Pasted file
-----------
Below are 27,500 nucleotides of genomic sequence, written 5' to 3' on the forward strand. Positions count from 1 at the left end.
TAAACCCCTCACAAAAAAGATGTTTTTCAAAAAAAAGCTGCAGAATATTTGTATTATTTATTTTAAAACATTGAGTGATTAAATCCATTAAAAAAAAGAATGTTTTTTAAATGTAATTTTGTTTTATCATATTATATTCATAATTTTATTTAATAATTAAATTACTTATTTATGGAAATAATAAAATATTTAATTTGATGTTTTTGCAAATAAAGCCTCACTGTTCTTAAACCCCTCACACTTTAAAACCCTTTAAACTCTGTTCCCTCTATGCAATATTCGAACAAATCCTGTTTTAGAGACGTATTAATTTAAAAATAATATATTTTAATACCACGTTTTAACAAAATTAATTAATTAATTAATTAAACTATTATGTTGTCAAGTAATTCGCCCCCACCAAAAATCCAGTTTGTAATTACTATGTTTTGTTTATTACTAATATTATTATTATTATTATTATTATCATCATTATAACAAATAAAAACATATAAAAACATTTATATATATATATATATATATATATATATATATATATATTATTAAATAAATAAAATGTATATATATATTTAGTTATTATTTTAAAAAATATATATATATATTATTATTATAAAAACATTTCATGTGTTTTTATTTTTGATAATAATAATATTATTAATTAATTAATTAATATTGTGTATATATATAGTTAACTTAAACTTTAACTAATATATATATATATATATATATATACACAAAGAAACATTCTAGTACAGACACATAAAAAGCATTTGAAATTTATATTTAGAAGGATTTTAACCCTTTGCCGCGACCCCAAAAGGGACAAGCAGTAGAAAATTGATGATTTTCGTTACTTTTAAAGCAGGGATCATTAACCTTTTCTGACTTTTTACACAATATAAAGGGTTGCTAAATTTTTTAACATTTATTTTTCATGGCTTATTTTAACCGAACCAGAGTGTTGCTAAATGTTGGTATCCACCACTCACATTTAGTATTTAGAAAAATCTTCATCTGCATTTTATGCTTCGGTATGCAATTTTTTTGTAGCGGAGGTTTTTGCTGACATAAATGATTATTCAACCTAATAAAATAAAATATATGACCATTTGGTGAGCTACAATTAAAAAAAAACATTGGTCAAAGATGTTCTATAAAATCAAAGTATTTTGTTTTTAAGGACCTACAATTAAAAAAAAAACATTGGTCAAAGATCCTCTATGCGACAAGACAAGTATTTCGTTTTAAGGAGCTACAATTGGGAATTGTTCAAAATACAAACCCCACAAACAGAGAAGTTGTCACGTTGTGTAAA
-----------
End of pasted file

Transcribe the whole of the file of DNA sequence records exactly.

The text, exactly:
Below are 27,500 nucleotides of genomic sequence, written 5' to 3' on the forward strand. Positions count from 1 at the left end.
TAAACCCCTCACAAAAAAGATGTTTTTCAAAAAAAAGCTGCAGAATATTTGTATTATTTATTTTAAAACATTGAGTGATTAAATCCATTAAAAAAAAGAATGTTTTTTAAATGTAATTTTGTTTTATCATATTATATTCATAATTTTATTTAATAATTAAATTACTTATTTATGGAAATAATAAAATATTTAATTTGATGTTTTTGCAAATAAAGCCTCACTGTTCTTAAACCCCTCACACTTTAAAACCCTTTAAACTCTGTTCCCTCTATGCAATATTCGAACAAATCCTGTTTTAGAGACGTATTAATTTAAAAATAATATATTTTAATACCACGTTTTAACAAAATTAATTAATTAATTAATTAAACTATTATGTTGTCAAGTAATTCGCCCCCACCAAAAATCCAGTTTGTAATTACTATGTTTTGTTTATTACTAATATTATTATTATTATTATTATTATCATCATTATAACAAATAAAAACATATAAAAACATTTATATATATATATATATATATATATATATATATATATATTATTAAATAAATAAAATGTATATATATATTTAGTTATTATTTTAAAAAATATATATATATATTATTATTATAAAAACATTTCATGTGTTTTTATTTTTGATAATAATAATATTATTAATTAATTAATTAATATTGTGTATATATATAGTTAACTTAAACTTTAACTAATATATATATATATATATATATATACACAAAGAAACATTCTAGTACAGACACATAAAAAGCATTTGAAATTTATATTTAGAAGGATTTTAACCCTTTGCCGCGACCCCAAAAGGGACAAGCAGTAGAAAATTGATGATTTTCGTTACTTTTAAAGCAGGGATCATTAACCTTTTCTGACTTTTTACACAATATAAAGGGTTGCTAAATTTTTTAACATTTATTTTTCATGGCTTATTTTAACCGAACCAGAGTGTTGCTAAATGTTGGTATCCACCACTCACATTTAGTATTTAGAAAAATCTTCATCTGCATTTTATGCTTCGGTATGCAATTTTTTTGTAGCGGAGGTTTTTGCTGACATAAATGATTATTCAACCTAATAAAATAAAATATATGACCATTTGGTGAGCTACAATTAAAAAAAAACATTGGTCAAAGATGTTCTATAAAATCAAAGTATTTTGTTTTTAAGGACCTACAATTAAAAAAAAAACATTGGTCAAAGATCCTCTATGCGACAAGACAAGTATTTCGTTTTAAGGAGCTACAATTGGGAATTGTTCAAAATACAAACCCCACAAACAGAGAAGTTGTCACGTTGTGTAAA